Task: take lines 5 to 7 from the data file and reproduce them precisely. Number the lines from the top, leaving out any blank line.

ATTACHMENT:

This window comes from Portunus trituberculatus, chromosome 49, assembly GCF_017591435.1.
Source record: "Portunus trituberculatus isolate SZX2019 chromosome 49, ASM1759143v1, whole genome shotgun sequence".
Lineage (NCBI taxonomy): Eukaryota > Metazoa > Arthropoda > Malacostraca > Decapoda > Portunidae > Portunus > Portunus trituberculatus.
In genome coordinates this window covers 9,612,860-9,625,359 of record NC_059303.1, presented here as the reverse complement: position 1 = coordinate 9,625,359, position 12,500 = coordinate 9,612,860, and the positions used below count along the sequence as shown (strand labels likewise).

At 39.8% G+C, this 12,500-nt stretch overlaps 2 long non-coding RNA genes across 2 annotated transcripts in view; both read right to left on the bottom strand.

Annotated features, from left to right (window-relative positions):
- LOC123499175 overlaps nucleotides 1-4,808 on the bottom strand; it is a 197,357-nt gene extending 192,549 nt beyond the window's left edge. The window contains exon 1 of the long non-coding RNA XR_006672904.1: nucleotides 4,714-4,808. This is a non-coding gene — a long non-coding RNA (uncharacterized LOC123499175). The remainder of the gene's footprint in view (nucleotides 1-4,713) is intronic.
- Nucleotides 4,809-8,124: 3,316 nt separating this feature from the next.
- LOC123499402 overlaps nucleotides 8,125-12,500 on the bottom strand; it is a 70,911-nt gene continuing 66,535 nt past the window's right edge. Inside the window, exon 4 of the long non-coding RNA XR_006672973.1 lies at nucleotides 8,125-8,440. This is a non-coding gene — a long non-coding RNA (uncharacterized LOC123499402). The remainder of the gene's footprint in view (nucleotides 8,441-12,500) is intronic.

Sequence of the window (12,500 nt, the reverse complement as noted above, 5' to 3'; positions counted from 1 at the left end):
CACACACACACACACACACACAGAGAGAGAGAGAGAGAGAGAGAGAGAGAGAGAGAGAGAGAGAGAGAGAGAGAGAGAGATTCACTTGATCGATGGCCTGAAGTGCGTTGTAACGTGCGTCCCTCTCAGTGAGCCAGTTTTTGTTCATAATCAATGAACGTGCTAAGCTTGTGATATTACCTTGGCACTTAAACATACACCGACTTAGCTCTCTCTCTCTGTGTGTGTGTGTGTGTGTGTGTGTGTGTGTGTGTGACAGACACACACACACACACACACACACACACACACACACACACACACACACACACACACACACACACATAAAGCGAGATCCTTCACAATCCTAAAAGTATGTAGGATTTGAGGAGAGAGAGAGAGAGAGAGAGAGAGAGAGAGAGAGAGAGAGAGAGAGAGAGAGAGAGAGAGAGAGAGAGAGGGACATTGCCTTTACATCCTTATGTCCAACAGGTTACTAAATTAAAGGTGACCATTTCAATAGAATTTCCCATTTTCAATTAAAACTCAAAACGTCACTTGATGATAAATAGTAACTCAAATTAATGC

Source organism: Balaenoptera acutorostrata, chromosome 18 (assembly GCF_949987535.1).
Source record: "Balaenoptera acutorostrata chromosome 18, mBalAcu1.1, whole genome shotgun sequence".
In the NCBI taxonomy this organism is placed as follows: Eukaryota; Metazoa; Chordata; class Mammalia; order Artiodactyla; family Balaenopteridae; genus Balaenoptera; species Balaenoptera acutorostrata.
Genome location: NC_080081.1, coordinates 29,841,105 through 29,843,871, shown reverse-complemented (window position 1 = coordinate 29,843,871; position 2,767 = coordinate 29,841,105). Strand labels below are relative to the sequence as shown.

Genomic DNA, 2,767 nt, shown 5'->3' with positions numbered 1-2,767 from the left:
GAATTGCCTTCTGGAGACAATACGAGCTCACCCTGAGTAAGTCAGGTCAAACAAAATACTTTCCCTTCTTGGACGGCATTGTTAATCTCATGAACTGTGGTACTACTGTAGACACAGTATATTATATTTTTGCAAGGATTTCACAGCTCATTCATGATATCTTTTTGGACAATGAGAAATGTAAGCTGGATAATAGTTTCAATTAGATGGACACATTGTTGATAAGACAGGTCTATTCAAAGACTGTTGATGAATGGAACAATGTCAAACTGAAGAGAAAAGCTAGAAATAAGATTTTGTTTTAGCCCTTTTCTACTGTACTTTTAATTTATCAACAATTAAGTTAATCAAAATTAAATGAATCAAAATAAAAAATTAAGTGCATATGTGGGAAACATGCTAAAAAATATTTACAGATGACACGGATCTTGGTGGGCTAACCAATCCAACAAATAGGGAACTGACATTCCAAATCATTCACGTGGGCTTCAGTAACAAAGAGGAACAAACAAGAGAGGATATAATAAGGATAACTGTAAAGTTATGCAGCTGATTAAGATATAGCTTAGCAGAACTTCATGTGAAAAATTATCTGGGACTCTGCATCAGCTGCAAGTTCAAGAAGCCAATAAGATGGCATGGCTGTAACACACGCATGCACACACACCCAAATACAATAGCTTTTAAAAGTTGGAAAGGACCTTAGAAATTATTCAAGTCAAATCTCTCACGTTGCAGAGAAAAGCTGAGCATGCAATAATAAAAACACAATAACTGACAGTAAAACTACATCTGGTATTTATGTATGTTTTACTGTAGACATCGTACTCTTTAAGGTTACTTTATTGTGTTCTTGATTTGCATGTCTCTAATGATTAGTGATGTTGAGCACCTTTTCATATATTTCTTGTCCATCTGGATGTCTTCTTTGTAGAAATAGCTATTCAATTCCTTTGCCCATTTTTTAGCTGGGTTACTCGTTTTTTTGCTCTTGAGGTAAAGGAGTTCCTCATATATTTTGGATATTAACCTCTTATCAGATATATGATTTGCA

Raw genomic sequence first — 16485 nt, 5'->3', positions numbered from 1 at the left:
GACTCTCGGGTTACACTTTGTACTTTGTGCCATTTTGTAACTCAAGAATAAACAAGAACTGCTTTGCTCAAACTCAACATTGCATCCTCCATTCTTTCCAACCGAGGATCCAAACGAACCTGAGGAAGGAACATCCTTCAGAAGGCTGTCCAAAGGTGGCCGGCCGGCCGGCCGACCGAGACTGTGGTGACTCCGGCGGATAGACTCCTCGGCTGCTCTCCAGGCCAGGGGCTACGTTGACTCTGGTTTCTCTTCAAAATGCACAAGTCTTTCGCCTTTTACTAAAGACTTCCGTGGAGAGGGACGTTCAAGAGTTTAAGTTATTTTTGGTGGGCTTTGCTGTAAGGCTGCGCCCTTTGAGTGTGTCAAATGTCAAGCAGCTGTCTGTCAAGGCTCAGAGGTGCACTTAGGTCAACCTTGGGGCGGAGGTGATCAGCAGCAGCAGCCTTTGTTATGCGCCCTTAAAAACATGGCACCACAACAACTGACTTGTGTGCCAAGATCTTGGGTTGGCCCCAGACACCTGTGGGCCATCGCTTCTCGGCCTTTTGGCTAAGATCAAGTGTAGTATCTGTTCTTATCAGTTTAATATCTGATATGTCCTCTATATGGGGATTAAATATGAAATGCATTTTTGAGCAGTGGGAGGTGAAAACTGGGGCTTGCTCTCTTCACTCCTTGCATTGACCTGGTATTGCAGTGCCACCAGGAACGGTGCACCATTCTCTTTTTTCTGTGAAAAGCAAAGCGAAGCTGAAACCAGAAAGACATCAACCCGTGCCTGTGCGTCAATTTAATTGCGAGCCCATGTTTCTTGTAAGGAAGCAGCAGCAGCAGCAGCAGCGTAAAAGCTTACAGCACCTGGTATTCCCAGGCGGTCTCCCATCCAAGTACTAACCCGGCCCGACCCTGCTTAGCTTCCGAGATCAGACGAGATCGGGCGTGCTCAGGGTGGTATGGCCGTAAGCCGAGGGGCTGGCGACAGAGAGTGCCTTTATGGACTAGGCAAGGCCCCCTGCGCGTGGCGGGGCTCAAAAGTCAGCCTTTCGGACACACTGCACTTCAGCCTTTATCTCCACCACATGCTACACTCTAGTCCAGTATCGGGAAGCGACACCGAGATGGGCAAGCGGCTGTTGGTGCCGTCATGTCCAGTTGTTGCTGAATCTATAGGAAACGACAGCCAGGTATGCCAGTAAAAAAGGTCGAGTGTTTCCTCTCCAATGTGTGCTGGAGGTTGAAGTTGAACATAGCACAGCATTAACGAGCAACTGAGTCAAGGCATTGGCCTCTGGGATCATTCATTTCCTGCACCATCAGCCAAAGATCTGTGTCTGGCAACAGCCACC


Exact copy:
At 39.8% G+C, this 12,500-nt stretch overlaps 2 long non-coding RNA genes across 2 annotated transcripts in view; both read right to left on the bottom strand.

Annotated features, from left to right (window-relative positions):
- LOC123499175 overlaps nucleotides 1-4,808 on the bottom strand; it is a 197,357-nt gene extending 192,549 nt beyond the window's left edge. The window contains exon 1 of the long non-coding RNA XR_006672904.1: nucleotides 4,714-4,808. This is a non-coding gene — a long non-coding RNA (uncharacterized LOC123499175). The remainder of the gene's footprint in view (nucleotides 1-4,713) is intronic.